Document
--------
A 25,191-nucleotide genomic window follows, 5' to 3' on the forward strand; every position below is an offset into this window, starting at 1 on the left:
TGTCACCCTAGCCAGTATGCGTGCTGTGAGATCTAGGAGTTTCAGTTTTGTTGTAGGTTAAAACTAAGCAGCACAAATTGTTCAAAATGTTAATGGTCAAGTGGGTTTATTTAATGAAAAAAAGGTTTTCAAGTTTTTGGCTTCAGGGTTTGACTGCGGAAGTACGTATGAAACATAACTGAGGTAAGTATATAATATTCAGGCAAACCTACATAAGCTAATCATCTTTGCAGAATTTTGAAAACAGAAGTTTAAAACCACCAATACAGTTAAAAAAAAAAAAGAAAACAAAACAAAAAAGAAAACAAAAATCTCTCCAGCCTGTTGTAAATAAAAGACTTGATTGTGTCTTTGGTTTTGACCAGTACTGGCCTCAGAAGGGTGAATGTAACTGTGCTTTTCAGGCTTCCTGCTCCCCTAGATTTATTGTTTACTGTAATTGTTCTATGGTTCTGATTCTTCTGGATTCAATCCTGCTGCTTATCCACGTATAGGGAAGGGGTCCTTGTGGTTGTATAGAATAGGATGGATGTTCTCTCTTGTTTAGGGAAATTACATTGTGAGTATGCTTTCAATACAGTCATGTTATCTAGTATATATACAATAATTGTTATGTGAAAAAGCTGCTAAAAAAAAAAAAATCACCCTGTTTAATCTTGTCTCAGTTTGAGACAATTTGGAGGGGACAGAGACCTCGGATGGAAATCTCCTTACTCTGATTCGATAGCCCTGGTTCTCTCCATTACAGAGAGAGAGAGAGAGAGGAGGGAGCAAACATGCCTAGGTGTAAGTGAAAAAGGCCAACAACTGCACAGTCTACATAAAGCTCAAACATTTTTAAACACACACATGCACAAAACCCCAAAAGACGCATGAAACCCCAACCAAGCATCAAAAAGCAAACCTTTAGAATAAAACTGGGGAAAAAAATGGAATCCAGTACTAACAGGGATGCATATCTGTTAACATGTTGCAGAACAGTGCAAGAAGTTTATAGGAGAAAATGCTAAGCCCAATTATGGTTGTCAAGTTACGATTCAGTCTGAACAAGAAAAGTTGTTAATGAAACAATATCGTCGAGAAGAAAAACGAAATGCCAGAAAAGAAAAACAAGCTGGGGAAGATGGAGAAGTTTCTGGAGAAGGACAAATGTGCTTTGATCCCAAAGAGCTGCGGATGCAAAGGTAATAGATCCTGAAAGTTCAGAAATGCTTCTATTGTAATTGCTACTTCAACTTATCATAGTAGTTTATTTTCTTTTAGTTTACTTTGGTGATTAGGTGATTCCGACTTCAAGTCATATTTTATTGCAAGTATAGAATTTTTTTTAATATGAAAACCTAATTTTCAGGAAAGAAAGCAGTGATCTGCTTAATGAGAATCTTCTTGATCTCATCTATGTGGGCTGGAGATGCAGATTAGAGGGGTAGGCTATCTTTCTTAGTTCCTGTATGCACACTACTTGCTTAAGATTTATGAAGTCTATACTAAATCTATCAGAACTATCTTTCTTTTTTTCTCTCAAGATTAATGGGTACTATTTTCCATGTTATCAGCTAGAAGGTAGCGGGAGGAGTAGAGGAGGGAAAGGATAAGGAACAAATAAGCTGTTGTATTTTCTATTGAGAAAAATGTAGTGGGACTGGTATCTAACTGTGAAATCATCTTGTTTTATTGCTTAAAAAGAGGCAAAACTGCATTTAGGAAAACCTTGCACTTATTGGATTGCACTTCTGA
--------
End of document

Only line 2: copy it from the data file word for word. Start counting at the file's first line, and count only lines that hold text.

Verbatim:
TGTCACCCTAGCCAGTATGCGTGCTGTGAGATCTAGGAGTTTCAGTTTTGTTGTAGGTTAAAACTAAGCAGCACAAATTGTTCAAAATGTTAATGGTCAAGTGGGTTTATTTAATGAAAAAAAGGTTTTCAAGTTTTTGGCTTCAGGGTTTGACTGCGGAAGTACGTATGAAACATAACTGAGGTAAGTATATAATATTCAGGCAAACCTACATAAGCTAATCATCTTTGCAGAATTTTGAAAACAGAAGTTTAAAACCACCAATACAGTTAAAAAAAAAAAAGAAAACAAAACAAAAAAGAAAACAAAAATCTCTCCAGCCTGTTGTAAATAAAAGACTTGATTGTGTCTTTGGTTTTGACCAGTACTGGCCTCAGAAGGGTGAATGTAACTGTGCTTTTCAGGCTTCCTGCTCCCCTAGATTTATTGTTTACTGTAATTGTTCTATGGTTCTGATTCTTCTGGATTCAATCCTGCTGCTTATCCACGTATAGGGAAGGGGTCCTTGTGGTTGTATAGAATAGGATGGATGTTCTCTCTTGTTTAGGGAAATTACATTGTGAGTATGCTTTCAATACAGTCATGTTATCTAGTATATATACAATAATTGTTATGTGAAAAAGCTGCTAAAAAAAAAAAAATCACCCTGTTTAATCTTGTCTCAGTTTGAGACAATTTGGAGGGGACAGAGACCTCGGATGGAAATCTCCTTACTCTGATTCGATAGCCCTGGTTCTCTCCATTACAGAGAGAGAGAGAGAGAGGAGGGAGCAAACATGCCTAGGTGTAAGTGAAAAAGGCCAACAACTGCACAGTCTACATAAAGCTCAAACATTTTTAAACACACACATGCACAAAACCCCAAAAGACGCATGAAACCCCAACCAAGCATCAAAAAGCAAACCTTTAGAATAAAACTGGGGAAAAAAATGGAATCCAGTACTAACAGGGATGCATATCTGTTAACATGTTGCAGAACAGTGCAAGAAGTTTATAGGAGAAAATGCTAAGCCCAATTATGGTTGTCAAGTTACGATTCAGTCTGAACAAGAAAAGTTGTTAATGAAACAATATCGTCGAGAAGAAAAACGAAATGCCAGAAAAGAAAAACAAGCTGGGGAAGATGGAGAAGTTTCTGGAGAAGGACAAATGTGCTTTGATCCCAAAGAGCTGCGGATGCAAAGGTAATAGATCCTGAAAGTTCAGAAATGCTTCTATTGTAATTGCTACTTCAACTTATCATAGTAGTTTATTTTCTTTTAGTTTACTTTGGTGATTAGGTGATTCCGACTTCAAGTCATATTTTATTGCAAGTATAGAATTTTTTTTAATATGAAAACCTAATTTTCAGGAAAGAAAGCAGTGATCTGCTTAATGAGAATCTTCTTGATCTCATCTATGTGGGCTGGAGATGCAGATTAGAGGGGTAGGCTATCTTTCTTAGTTCCTGTATGCACACTACTTGCTTAAGATTTATGAAGTCTATACTAAATCTATCAGAACTATCTTTCTTTTTTTCTCTCAAGATTAATGGGTACTATTTTCCATGTTATCAGCTAGAAGGTAGCGGGAGGAGTAGAGGAGGGAAAGGATAAGGAACAAATAAGCTGTTGTATTTTCTATTGAGAAAAATGTAGTGGGACTGGTATCTAACTGTGAAATCATCTTGTTTTATTGCTTAAAAAGAGGCAAAACTGCATTTAGGAAAACCTTGCACTTATTGGATTGCACTTCTGA